Ten-Year Review: Non-signatory Oman has never commented on the humanitarian concerns raised by cluster munitions or elaborated its position on joining the convention. It has participated as an observer in meetings of the convention, most recently in September 2019. Oman abstained from voting on a key United Nations (UN) resolution promoting the convention in December 2019.
Oman is not known to have produced or exported cluster munitions, but it has imported them and likely possesses a stockpile. There is no evidence that Oman has used cluster munitions.
The Sultanate of Oman has not acceded to the Convention on Cluster Munitions.
Oman has never commented on the humanitarian concerns raised by cluster munitions or elaborated its position on joining the convention.
Oman participated in several meetings of the Oslo Process, including the formal negotiations in Dublin in May 2008 as an observer, but did not sign the convention.
Oman has since participated as an observer in meetings of the convention, most recently the Ninth Meeting of States Parties in Geneva in September 2019, but did not make a statement.
In December 2019, Oman abstained from voting on a UN General Assembly (UNGA) resolution urging states outside the Convention on Cluster Munitions to “join as soon as possible.” Oman has abstained from the vote on the annual UNGA resolution promoting the convention since it was first introduced in 2015.
Oman is a State Party to the Mine Ban Treaty. It is not party to the Convention on Conventional Weapons.
Use, production, transfer, and stockpiling
Oman is not known to have used, produced, or exported cluster munitions.
Oman has imported cluster munitions and possesses a stockpile. In 2002, the United States (US) announced the sale of 50 CBU-97/105 Sensor Fuzed Weapons to Oman. Jane’s Information Group has reported that Oman possesses BL755 and Rockeye cluster bombs. Oman also possesses 122mm Grad-type and Hyrda-70 rocket launchers, but it is not known if they deliver cluster munition payloads.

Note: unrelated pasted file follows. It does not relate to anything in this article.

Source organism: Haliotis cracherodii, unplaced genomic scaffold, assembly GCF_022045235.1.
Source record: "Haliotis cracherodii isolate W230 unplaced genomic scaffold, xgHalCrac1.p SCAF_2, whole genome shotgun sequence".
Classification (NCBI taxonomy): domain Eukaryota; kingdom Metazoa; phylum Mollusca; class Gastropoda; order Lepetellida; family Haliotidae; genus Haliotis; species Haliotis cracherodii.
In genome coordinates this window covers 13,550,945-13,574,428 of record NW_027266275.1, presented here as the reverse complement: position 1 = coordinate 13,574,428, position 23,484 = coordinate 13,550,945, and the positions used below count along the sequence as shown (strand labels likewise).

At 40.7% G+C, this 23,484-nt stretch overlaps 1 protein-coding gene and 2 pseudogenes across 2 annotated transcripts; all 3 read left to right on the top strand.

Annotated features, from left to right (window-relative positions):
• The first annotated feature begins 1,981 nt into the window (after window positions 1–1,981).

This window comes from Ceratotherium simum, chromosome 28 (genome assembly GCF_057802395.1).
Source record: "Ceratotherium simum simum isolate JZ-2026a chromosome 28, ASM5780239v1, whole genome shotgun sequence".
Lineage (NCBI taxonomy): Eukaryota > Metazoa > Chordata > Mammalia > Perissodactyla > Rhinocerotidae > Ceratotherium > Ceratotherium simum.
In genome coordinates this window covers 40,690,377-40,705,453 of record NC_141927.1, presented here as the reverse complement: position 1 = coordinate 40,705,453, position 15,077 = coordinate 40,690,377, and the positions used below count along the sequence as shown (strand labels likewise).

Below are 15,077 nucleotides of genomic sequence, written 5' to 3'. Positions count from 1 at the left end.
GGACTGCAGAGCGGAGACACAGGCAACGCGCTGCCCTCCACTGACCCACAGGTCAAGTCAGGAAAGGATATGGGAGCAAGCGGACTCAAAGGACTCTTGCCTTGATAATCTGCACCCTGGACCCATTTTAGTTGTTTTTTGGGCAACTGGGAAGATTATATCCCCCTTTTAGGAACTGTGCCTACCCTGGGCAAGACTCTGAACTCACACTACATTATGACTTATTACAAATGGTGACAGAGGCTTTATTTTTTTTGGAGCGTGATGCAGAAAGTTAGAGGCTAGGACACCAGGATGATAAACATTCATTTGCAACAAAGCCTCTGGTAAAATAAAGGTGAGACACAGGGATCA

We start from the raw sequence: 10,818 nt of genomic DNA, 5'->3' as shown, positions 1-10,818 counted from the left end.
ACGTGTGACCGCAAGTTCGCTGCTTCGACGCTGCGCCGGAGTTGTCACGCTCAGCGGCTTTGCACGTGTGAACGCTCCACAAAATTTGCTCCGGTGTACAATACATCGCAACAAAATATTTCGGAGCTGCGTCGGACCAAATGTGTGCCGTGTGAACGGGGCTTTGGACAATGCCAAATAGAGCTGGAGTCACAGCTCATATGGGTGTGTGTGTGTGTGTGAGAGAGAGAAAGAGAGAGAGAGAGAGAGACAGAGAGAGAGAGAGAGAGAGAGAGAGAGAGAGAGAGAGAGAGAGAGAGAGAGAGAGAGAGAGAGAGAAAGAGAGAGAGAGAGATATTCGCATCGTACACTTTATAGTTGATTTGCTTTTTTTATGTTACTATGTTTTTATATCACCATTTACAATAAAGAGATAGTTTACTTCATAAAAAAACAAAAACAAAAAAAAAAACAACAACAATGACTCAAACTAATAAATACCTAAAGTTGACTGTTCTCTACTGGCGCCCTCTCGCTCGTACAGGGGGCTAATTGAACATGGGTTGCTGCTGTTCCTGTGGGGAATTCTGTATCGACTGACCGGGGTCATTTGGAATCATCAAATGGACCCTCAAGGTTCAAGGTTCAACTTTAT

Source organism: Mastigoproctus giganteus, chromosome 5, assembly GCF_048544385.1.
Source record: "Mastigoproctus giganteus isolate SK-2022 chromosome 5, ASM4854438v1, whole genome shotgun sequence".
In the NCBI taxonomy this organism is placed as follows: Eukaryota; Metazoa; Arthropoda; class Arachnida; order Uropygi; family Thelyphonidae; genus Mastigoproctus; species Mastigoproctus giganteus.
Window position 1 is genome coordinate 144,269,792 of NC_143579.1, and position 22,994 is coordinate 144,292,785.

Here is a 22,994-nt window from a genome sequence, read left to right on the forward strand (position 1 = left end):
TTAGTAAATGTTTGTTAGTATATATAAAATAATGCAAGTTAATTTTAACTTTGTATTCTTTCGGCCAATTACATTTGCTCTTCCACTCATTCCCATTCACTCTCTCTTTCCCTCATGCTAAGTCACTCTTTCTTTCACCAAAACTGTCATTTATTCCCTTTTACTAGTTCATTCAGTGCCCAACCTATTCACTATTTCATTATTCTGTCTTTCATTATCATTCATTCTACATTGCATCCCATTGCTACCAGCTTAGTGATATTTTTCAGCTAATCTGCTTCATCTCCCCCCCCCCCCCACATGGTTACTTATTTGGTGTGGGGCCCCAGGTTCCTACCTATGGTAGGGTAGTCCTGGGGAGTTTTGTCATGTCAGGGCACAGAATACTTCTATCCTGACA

In 2016, government officials from Oman have told campaigners that Oman is studying the convention. ICBL-CMC meeting with Hamood Al-Towayce, Permanent Representative of Oman to the UN in New York, New York, October 2016. In 2013, a government official said Oman participated in the convention’s meetings to learn more about the provisions and observe its progress. Cluster Munition Coalition (CMC) meeting with Khaled Hardan, Director of Disarmament, Ministry of Foreign Affairs, in Lusaka, Zambia, 11 September 2013.
 For further details on Oman’s cluster munition policy and practice up to early 2009, see Human Rights Watch (HRW) and Landmine Action, Banning Cluster Munitions: Government Practice and Policy (Ottawa: Mines Action Canada, May 2009), pp. 224–225.
 Previously, Oman participated in the convention’s Meetings of States Parties in 2011, 2013, 2016, and 2018. It also attended the First Review Conference in Dubrovnik, Croatia in September 2015.
 “Implementation of the Convention on Cluster Munitions,” UN General Assembly (UNGA) Resolution 74/62, 12 December 2019.
 US Defense Security Cooperation Agency, “News Release: Oman-F-16 Aircraft Munitions,” Transmittal No. 02-16, 10 April 2002.
 Robert Hewson, ed., Jane’s Air-Launched Weapons, Issue 44 (Surrey: Jane’s Information Group Limited, 2004), p. 843; and Colin King, ed., Jane’s Explosive Ordnance Disposal, CD-edition, 10 January 2008 (Surrey: Jane’s Information Group Limited, 2008).